A message from Senator Dick Durbin's Washington DC office regarding Offshore Drilling...
Dear Mr. Moehlenhof:
Thank you for contacting me about increasing domestic energy production. I appreciate hearing from you.
Record high fuel prices have sparked increased interest in opening additional areas in the outer continental shelf (OCS) and the Arctic National Wildlife Refuge (ANWR) to oil and gas leasing. I share your interest in addressing our nation's energy needs and support safe and environmentally responsible oil production. But I also recognize that an energy policy based primarily on drilling will not meet the needs of American consumers.
Large areas of our onshore and offshore oil and gas reserves already have been made available for leasing and development, yet prices remain at unprecedented levels. The Minerals Management Service estimates that 79 percent of recoverable offshore oil and 82 percent of offshore natural gas is already open to drilling. Onshore, the numbers tell a similar story. Roughly 72 percent of oil and 84 percent of natural gas resources are leased or open for exploration pending the completion of land-use planning or environmental reviews. The oil companies continue to demand the right to drill on federal lands and on our coastline, but they are failing to produce on lands currently under lease.
According to the Energy Department's Energy Information Administration providing increased OCS access in the Pacific, Atlantic, and eastern Gulf regions would not have a significant impact on domestic oil and gas prices before 2030. An analysis released by the Energy Department in May 2008 projected that at peak production oil from ANWR could reduce the price per barrel of oil by $0.40 to $1.44 on the global market, an amount equal to one percent or less of the price of crude oil. This would amount to a savings of just a few pennies per gallon for consumers. We cannot drill our way out of our energy troubles
It would be at least 20 years after opening ANWR before oil production reaches its peak of 750,000 barrels per day. In comparison, the fuel economy standards passed by Congress in last year's energy bill are expected to save between 2 million and 2.5 million barrels of oil per day by 2025.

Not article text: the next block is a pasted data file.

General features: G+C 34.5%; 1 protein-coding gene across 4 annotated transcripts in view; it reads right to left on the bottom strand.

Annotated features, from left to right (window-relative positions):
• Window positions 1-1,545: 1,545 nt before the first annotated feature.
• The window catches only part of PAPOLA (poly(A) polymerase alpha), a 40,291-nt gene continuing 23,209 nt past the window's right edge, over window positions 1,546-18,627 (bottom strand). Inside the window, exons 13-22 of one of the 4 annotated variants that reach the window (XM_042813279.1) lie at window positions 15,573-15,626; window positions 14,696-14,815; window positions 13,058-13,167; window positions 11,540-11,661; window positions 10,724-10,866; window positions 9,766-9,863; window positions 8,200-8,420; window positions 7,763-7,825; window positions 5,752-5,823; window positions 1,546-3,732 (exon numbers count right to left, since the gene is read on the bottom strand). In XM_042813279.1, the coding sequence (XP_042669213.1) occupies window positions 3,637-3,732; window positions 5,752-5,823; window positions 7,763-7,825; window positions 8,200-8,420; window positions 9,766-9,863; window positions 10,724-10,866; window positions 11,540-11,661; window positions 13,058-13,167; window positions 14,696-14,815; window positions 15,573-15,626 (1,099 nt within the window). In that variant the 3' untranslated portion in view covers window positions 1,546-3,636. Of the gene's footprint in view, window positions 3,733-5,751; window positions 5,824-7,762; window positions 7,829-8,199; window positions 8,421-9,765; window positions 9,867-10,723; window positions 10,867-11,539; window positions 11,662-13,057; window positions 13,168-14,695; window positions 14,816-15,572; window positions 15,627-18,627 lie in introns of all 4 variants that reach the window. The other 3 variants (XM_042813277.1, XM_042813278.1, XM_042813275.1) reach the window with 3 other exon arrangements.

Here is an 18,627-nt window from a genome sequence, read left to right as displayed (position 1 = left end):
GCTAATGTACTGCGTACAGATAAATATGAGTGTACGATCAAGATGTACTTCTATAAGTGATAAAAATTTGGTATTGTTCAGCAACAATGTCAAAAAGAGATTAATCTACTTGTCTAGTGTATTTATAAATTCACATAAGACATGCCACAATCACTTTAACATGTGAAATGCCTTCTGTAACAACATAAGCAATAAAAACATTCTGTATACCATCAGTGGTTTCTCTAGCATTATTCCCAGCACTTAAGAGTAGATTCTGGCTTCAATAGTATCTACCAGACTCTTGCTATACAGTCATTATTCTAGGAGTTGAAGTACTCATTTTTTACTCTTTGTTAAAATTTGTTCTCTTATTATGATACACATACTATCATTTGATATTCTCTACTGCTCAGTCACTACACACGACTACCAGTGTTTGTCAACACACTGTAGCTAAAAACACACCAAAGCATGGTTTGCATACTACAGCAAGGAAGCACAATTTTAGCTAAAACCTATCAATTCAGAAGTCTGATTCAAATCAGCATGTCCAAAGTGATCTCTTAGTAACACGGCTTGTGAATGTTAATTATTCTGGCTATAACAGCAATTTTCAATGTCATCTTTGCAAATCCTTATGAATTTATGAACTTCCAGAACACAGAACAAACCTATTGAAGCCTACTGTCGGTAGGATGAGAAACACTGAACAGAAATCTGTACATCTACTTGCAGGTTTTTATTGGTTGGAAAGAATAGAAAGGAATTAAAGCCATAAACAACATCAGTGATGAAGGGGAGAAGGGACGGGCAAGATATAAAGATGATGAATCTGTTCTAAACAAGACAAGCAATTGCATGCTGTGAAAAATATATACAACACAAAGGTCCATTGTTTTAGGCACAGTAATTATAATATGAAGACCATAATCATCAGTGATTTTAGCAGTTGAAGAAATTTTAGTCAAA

Others in the oil industry blame short supplies on federal refinery laws. However, the industry itself reduced its refinery operations and capacity over the past decade, closing many competitive, independent refineries. Meanwhile, domestic utilization of operable refinery capacity is lower than it has been in years, averaging just over 85 percent during the first four months of 2008.
I am deeply concerned about the effects of high fuel prices on Illinois residents. Increases in energy costs affect consumers in countless ways. High prices at the pump drive up food prices and further deplete the savings of consumers who in many cases are struggling just to pay for the necessities of life.
Several factors continue to put significant pressure on gasoline prices. Since the price of oil is quoted in dollars, a weak U.S. dollar has triggered a rise in world crude oil prices. Increased world demand for crude oil and lasting concerns about the threat of supply disruptions have contributed to an increasingly volatile market.
Many experts have suggested that today's high fuel prices cannot be fully explained by the market interplay between supply and demand. Excessive speculation and manipulation in energy commodity markets may be a significant factor in higher prices, and the Commodity Futures Trading Commission (CFTC) does not have the resources or the authority to fully address this risk.
For this reason, I introduced the Increasing Transparency and Accountability in Oil Prices Act of 2008 (S. 3130). My legislation would promote greater transparency in the trading of energy commodities and provide the CFTC with increased resources so that it can better monitor energy markets and prevent traders from engaging in price manipulation and excessive speculation.
I will keep your thoughts in mind as I continue to work for legislation to set our country on a path toward a more stable energy supply and a more secure energy future.
Thank you again for writing. Please feel free to keep in touch.
Richard J. Durbin
United States Senator